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    Does Breastfeeding Boost IQ?

    Study Shows Breastfed Kids Score Better on Some IQ Tests

    Breastfeeding and IQ: Second Opinion

    Not surprisingly, a spokesman for La Leche League International, which promotes breastfeeding, calls the new study findings "significant and valid." Not every paper or research study has found an association, says Lawrence M. Gartner, MD, a spokesman for the league and professor emeritus from the University of Chicago.

    "But the huge majority of them do show a positive effect -- improvement in IQ and school performance."

    "I think there is more and more evidence that points this way," says Dennis Woo, MD, chairman of the department of pediatrics at Santa Monica UCLA & Orthopaedic Hospital, who reviewed the study for WebMD. However, he wonders if cultural influences may play a role since the study was conducted in Eastern Europe, and if the same results would hold for U.S. breastfeeding mothers. Woo also works as a consultant for formula companies.

    "We can't generalize [the findings] to all populations necessarily," agrees Jennifer Shu, MD, an Atlanta pediatrician and author of Heading Home with Your Newborn, published by the American Academy of Pediatrics. "But there is no downside [to breastfeeding]."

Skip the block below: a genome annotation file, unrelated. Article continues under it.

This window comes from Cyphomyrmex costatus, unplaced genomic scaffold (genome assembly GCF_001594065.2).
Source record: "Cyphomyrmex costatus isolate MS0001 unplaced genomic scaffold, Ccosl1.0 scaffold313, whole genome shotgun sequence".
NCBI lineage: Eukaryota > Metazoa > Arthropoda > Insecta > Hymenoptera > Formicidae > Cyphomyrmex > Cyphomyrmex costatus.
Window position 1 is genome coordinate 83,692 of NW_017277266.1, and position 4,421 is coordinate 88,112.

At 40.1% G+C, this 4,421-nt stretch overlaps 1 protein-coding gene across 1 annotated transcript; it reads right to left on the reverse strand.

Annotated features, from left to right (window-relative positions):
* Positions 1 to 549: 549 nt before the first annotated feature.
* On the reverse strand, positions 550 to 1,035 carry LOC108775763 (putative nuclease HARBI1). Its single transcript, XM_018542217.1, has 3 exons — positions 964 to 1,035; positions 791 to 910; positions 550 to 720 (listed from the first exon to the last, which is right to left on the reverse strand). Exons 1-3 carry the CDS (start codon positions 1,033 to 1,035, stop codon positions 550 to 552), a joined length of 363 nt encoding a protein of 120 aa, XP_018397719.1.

A slightly different interpretation of the findings is proposed by Ruth A. Lawrence, MD, chairwoman of the academy's section on breastfeeding and a neonatologist at the University of Rochester School of Medicine in New York. "What the study says to me is, breastfeeding does not make your child smarter, it allows your child to reach full potential. If you have a child with chromosomal abnormalities and Down syndrome, for instance, and breastfeed, you are not going to make that child a genius. You are going to allow that child to reach his full potential."

    The American Academy of Pediatrics recommends exclusive breastfeeding for the first six months, suggesting mothers can continue as long as it is mutually acceptable.

    According to the CDC, 73.8% of U.S. mothers who gave birth in 2004 ever breastfed. Of those, 41.5% still breastfed at six months, but just 11.3% exclusively through six months. The data is in the Breastfeeding Report Card, issued in 2007.

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